Director: Michael Eeckett
Reviewer: Dave Cunningham[Rating:1]
The Sigil Club seeks to make shows no one else is producing by merging theatre with pop-culture influences. In the case of ‘Full Stage Splash: A Comic Look at the Comic Book’ superhero comics are the outside influence. An average theatregoer might have an interest in how a medium that started as a cheap disposable read has become the basis for major blockbusting films and, arguably, an art form. Unfortunately, this show will make them no wiser.
‘Full Stage Splash’ is dreadfully muddled to the extent it is very hard to determine the point that writer/ director/ performer Michael Eckett is trying to make. It is structured as a series of rapidly–spoken lectures setting out the chronological development of superhero comics interspersed with wacky humorous interludes in which, well actually, it’s hard to be sure what is going on in those bits.
Superhero comics have been around for over 75 years so a show of this nature desperately needs concision and clarity. But instead Eckett constantly bogs down in detail and, even if you are such an enthusiast for the medium that you can spot the references, their purpose remains unclear. Eckett has little interest in setting a wider context for the subjects raised in the play. The development of the Comics Code, that regulated and effectively censored content, is shown but its relationship to the McCarthy political witch-hunts is not explored. Although this is about superhero comics Eckett also squeezes in references to related publications – undergound, Manga – that make the show even more crowded and messy.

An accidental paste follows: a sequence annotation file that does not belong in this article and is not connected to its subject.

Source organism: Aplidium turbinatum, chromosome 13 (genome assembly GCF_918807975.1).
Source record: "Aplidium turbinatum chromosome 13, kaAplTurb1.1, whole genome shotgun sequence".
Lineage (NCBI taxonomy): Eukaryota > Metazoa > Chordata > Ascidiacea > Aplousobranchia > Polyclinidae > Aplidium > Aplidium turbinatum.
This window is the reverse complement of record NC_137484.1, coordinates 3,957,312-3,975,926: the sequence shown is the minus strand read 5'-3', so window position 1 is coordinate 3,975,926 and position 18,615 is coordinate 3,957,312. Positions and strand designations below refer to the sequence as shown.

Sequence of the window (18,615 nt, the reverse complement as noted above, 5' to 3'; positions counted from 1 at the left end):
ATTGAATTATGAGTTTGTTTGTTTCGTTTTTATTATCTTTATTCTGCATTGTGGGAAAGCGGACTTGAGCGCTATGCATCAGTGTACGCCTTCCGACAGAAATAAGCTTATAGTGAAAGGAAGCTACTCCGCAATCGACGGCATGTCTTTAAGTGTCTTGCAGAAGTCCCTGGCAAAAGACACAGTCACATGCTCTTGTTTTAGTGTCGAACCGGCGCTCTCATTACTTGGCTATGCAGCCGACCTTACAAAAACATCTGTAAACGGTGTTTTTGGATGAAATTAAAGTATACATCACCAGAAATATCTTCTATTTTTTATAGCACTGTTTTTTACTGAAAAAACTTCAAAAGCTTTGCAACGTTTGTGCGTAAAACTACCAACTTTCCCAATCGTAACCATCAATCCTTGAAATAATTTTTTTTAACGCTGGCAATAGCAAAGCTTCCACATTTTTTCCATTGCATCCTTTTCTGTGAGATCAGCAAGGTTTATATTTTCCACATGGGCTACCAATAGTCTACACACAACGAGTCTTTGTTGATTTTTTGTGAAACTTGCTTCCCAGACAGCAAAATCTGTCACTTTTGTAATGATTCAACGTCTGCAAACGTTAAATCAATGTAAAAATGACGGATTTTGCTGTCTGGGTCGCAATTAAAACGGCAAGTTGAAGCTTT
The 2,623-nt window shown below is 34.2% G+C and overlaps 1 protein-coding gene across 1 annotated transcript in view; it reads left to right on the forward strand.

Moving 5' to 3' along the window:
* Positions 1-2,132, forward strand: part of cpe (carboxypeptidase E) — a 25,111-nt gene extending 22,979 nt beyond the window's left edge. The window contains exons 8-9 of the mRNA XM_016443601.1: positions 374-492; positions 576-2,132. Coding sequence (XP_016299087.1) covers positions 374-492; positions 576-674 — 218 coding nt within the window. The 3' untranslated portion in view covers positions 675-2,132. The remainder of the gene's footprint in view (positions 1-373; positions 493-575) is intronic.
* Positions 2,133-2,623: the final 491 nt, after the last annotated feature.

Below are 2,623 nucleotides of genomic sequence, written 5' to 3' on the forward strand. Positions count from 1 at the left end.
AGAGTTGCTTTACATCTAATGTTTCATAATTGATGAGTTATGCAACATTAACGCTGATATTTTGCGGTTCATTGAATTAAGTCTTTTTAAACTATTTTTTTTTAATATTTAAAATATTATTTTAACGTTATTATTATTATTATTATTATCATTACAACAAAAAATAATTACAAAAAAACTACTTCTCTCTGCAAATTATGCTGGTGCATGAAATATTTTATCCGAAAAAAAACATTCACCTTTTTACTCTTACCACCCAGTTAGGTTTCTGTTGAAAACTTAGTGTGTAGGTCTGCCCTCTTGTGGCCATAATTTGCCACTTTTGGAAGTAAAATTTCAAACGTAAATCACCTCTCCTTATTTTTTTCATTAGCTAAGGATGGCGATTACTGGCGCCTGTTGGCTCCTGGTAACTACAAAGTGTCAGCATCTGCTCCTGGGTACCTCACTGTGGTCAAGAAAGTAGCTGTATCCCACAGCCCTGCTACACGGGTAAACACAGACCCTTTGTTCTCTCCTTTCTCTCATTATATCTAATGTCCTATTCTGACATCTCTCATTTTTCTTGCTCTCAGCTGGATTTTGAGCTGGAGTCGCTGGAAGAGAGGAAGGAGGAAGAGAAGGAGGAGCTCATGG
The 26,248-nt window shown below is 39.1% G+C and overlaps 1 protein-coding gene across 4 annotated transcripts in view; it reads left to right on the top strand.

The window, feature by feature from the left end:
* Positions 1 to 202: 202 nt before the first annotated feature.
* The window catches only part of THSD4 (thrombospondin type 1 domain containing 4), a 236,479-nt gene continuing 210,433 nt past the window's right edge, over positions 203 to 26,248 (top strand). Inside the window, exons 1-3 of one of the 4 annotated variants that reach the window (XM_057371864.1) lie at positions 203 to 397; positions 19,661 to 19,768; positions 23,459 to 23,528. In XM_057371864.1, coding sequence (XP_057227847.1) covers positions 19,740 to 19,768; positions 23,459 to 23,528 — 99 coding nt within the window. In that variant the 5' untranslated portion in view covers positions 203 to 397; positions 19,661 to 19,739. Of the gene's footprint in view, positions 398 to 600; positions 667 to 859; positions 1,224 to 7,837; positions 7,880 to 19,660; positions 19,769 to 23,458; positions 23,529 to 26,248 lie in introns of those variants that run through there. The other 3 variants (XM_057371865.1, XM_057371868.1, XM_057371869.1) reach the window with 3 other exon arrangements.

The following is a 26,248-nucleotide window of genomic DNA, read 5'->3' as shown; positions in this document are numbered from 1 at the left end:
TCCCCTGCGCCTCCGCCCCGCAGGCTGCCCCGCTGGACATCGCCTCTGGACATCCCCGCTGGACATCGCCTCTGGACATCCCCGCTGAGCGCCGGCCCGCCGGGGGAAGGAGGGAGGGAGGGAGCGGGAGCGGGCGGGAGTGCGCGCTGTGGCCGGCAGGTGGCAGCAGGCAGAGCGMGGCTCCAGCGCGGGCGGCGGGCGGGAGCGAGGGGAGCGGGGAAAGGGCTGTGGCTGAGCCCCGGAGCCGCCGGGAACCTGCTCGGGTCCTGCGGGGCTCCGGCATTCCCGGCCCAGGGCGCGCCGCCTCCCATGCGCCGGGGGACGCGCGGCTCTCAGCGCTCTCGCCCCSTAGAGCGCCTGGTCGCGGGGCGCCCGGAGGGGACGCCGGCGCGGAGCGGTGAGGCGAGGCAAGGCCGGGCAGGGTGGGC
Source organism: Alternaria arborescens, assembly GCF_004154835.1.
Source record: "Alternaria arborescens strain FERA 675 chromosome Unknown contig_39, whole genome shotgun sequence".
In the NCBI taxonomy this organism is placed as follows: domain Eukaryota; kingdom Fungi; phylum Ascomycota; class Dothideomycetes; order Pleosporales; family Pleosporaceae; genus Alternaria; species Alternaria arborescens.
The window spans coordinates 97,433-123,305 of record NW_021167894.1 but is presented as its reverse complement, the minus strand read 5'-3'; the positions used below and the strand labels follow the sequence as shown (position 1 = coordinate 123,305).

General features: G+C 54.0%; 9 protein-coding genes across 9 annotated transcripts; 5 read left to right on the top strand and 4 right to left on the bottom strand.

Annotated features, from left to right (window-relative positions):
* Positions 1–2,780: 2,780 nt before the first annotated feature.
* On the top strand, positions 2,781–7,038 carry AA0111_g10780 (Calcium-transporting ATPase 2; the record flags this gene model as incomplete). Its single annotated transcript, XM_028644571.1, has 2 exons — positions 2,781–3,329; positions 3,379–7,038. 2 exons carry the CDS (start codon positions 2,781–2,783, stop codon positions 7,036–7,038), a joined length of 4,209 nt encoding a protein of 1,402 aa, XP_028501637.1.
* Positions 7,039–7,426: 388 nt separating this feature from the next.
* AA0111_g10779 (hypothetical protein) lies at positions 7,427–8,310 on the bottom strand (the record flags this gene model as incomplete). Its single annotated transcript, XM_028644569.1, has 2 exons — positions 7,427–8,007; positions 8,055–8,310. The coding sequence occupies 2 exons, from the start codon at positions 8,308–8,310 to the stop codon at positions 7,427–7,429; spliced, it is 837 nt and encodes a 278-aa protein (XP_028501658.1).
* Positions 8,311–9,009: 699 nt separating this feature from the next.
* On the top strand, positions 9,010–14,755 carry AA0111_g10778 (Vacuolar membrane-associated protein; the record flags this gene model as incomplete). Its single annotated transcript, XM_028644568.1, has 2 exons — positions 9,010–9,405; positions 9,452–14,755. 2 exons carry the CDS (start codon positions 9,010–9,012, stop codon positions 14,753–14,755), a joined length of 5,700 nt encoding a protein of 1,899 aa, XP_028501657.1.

The strong influence of the masters of reductive style ‘The Reduced Shakespeare Company’ is apparent in the more comedic elements of the play. The four members of the cast take on the rôles of specific and generic superheroes occasionally slipping out of character to speak as themselves and generally mess about. The well-known characteristics of superheroes (for example Spider-Man being a motormouth martyr) are largely ignored so the cast dressing in masks seems pointless. Occasionally some point about superheroes being vigilantes gets made but the comedy sequences are hopelessly confused and just not funny.
‘Full Stage Splash’ will irritate fans of comics, baffle the average theatregoer and satisfy no one.